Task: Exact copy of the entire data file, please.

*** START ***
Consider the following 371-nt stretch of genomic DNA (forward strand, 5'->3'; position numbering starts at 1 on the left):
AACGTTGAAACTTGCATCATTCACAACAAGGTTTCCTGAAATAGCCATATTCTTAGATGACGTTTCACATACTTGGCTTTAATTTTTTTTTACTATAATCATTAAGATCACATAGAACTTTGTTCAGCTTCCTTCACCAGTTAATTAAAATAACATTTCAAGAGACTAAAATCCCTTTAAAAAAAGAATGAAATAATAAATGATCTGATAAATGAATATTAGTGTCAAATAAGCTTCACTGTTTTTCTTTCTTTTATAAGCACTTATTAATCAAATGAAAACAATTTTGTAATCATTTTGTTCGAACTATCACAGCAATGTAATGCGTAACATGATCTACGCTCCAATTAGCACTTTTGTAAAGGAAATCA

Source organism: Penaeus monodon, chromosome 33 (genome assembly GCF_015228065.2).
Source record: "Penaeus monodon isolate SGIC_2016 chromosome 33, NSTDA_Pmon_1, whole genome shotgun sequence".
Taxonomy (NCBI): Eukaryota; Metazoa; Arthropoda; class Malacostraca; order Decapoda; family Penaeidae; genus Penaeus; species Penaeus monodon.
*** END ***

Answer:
Consider the following 371-nt stretch of genomic DNA (forward strand, 5'->3'; position numbering starts at 1 on the left):
AACGTTGAAACTTGCATCATTCACAACAAGGTTTCCTGAAATAGCCATATTCTTAGATGACGTTTCACATACTTGGCTTTAATTTTTTTTTACTATAATCATTAAGATCACATAGAACTTTGTTCAGCTTCCTTCACCAGTTAATTAAAATAACATTTCAAGAGACTAAAATCCCTTTAAAAAAAGAATGAAATAATAAATGATCTGATAAATGAATATTAGTGTCAAATAAGCTTCACTGTTTTTCTTTCTTTTATAAGCACTTATTAATCAAATGAAAACAATTTTGTAATCATTTTGTTCGAACTATCACAGCAATGTAATGCGTAACATGATCTACGCTCCAATTAGCACTTTTGTAAAGGAAATCA

Source organism: Penaeus monodon, chromosome 33 (genome assembly GCF_015228065.2).
Source record: "Penaeus monodon isolate SGIC_2016 chromosome 33, NSTDA_Pmon_1, whole genome shotgun sequence".
Taxonomy (NCBI): Eukaryota; Metazoa; Arthropoda; class Malacostraca; order Decapoda; family Penaeidae; genus Penaeus; species Penaeus monodon.